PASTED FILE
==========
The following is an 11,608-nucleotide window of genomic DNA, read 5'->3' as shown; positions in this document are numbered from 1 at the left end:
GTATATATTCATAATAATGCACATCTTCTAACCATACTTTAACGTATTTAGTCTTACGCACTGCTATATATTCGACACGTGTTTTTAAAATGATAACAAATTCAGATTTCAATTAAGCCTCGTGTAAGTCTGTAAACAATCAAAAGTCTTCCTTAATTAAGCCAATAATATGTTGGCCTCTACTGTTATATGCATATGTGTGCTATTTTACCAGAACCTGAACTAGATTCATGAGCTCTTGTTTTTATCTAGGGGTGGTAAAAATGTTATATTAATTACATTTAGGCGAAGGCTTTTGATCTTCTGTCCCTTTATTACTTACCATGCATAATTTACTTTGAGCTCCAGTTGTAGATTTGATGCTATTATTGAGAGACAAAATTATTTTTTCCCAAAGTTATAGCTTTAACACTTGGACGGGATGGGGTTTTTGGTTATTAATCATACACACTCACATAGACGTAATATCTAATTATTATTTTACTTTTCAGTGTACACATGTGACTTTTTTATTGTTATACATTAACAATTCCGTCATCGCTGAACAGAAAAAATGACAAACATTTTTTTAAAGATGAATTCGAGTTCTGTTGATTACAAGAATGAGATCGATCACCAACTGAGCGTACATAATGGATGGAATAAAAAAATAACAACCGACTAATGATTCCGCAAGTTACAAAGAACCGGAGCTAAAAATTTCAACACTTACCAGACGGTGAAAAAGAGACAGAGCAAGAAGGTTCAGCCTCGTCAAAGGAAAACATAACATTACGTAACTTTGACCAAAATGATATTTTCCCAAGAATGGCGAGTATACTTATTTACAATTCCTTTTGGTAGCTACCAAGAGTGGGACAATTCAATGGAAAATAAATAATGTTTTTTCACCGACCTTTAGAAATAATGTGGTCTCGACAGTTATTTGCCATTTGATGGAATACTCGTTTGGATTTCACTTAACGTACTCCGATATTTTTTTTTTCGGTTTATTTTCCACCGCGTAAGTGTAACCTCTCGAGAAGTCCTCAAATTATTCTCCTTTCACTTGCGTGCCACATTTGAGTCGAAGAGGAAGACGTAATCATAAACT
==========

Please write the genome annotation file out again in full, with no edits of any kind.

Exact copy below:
The following is an 11,608-nucleotide window of genomic DNA, read 5'->3' as shown; positions in this document are numbered from 1 at the left end:
GTATATATTCATAATAATGCACATCTTCTAACCATACTTTAACGTATTTAGTCTTACGCACTGCTATATATTCGACACGTGTTTTTAAAATGATAACAAATTCAGATTTCAATTAAGCCTCGTGTAAGTCTGTAAACAATCAAAAGTCTTCCTTAATTAAGCCAATAATATGTTGGCCTCTACTGTTATATGCATATGTGTGCTATTTTACCAGAACCTGAACTAGATTCATGAGCTCTTGTTTTTATCTAGGGGTGGTAAAAATGTTATATTAATTACATTTAGGCGAAGGCTTTTGATCTTCTGTCCCTTTATTACTTACCATGCATAATTTACTTTGAGCTCCAGTTGTAGATTTGATGCTATTATTGAGAGACAAAATTATTTTTTCCCAAAGTTATAGCTTTAACACTTGGACGGGATGGGGTTTTTGGTTATTAATCATACACACTCACATAGACGTAATATCTAATTATTATTTTACTTTTCAGTGTACACATGTGACTTTTTTATTGTTATACATTAACAATTCCGTCATCGCTGAACAGAAAAAATGACAAACATTTTTTTAAAGATGAATTCGAGTTCTGTTGATTACAAGAATGAGATCGATCACCAACTGAGCGTACATAATGGATGGAATAAAAAAATAACAACCGACTAATGATTCCGCAAGTTACAAAGAACCGGAGCTAAAAATTTCAACACTTACCAGACGGTGAAAAAGAGACAGAGCAAGAAGGTTCAGCCTCGTCAAAGGAAAACATAACATTACGTAACTTTGACCAAAATGATATTTTCCCAAGAATGGCGAGTATACTTATTTACAATTCCTTTTGGTAGCTACCAAGAGTGGGACAATTCAATGGAAAATAAATAATGTTTTTTCACCGACCTTTAGAAATAATGTGGTCTCGACAGTTATTTGCCATTTGATGGAATACTCGTTTGGATTTCACTTAACGTACTCCGATATTTTTTTTTTCGGTTTATTTTCCACCGCGTAAGTGTAACCTCTCGAGAAGTCCTCAAATTATTCTCCTTTCACTTGCGTGCCACATTTGAGTCGAAGAGGAAGACGTAATCATAAACT